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Rutland County colleges team up with GMP Energy Innovation Center

RUTLAND - Green Mountain Power and all four Rutland County colleges signed an agreement on June 20 to work together to bolster economic, educational and community development, with GMP's new Rutland Energy Innovation Center serving as the focal point of the effort.

"Together we will promote educational and economic development opportunities in Rutland in a way that will benefit the colleges, the greater Rutland County region, traditional and adult students, the City of Rutland and the state as a whole," said Mary Powell, GMP's president and CEO. "We will work together to ensure that the GMP Energy Innovation Center becomes a vibrant educational asset, and the EIC will help the colleges connect their students with the community and provide meaningful educational opportunities on campus, at the EIC, and at other energy production sites."

Powell was joined by Castleton College President Dave Wolk, College of St. Joseph President Rich Lloyd, Community College of Vermont President Joyce Judy, and Green Mountain College President Paul Fonteyn, who signed a memorandum of understanding.
Under the agreement, GMP and the colleges will:

·         Create an EIC College Lecture Series open to the public and within the EIC, featuring professors and lecturers from the colleges on a rotating monthly basis, focused on energy, the environment, efficiency and related topics.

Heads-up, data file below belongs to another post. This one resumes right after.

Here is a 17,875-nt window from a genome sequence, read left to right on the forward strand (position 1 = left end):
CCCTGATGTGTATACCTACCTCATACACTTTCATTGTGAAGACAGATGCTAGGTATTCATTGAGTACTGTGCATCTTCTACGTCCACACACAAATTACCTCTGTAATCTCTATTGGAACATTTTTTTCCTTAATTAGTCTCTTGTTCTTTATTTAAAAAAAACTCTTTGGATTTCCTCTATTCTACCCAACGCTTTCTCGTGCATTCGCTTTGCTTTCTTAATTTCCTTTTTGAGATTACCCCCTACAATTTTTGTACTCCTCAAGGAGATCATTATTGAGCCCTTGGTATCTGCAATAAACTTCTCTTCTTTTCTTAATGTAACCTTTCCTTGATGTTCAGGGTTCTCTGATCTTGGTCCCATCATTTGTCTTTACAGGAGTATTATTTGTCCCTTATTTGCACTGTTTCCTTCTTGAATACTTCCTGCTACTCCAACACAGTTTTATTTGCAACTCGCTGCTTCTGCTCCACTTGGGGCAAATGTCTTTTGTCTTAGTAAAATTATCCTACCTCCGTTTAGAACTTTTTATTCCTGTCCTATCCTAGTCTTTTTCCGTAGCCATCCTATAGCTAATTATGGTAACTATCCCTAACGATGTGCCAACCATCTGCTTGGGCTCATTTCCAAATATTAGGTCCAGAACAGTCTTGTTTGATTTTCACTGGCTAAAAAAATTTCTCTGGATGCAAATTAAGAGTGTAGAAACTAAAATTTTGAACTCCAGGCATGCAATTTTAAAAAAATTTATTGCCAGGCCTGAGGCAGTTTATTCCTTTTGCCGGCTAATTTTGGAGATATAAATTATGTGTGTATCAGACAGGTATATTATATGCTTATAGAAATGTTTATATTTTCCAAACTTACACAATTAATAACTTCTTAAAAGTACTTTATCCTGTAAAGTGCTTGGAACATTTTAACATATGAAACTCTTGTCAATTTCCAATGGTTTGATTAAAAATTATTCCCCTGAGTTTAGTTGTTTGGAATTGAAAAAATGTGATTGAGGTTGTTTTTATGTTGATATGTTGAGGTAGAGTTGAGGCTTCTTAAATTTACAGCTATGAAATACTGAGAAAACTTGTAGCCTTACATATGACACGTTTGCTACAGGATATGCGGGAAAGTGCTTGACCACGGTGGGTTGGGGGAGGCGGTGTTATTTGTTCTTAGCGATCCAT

·         Collaborate to identify and present lecture topics and demonstrations by EIC staff within regular courses, on the college campuses.

·         Develop internship opportunities for students of the colleges who are interested in renewable generation and the energy industry, business and related topics, within the EIC and GMP more generally.

·         Create a job-shadowing program, so students can learn about different kinds of job opportunities and day-to-day job responsibilities in day-long or multi-day visits.

·         Use EIC exhibits and the EIC itself, the GMP Renewable Education Center in Rutland Town and other GMP renewable energy sites as adjunct classrooms for tours led by EIC staff for students from the colleges.

·         Investigate renewable development opportunities at the colleges and collaborate to develop sustainable generation and associated educational opportunities for students and the general public.

·         Continue to explore collaborative ideas to expand these partnerships.

"This is an extraordinary opportunity for our students," Wolk said. "It will provide academic and community-building benefits, connecting us to GMP's work and creating closer ties between the college and the city of Rutland."
Lloyd said CSJ is already looking into solar development on its campus in collaboration with GMP.  "We have several options we are considering," Lloyd said. "I expect we'll have a project or projects to announce shortly, which will help connect our students directly to GMP's efforts and the EIC."

"We are very excited to be a part of this initiative," Judy said. "CCV serves 750 students in the Rutland area, and the job shadowing and internship opportunities that this program will provide will help students access the broad array of employment possibilities in the energy field."
 
Fonteyn said the collaboration with GMP was a natural extension of work at GMC. "We have been on the leading edge of energy issues for many years, starting with our reliance on Cow Power a decade ago, and continuing with work with GMP on electric vehicle and heat pump research," Fonteyn said.

Steve Costello, GMP's vice president for generation and energy innovation, said working with the colleges would have benefits for all GMP customers over time.

"Above and beyond the educational value to individual students, we see enormous potential for research, program and renewable development, and ancillary benefits to the city and downtown Rutland," Costello said. "Events at the EIC will bring both traditional students and adults into downtown, which will add to its vibrancy and bring additional business to restaurants and other businesses."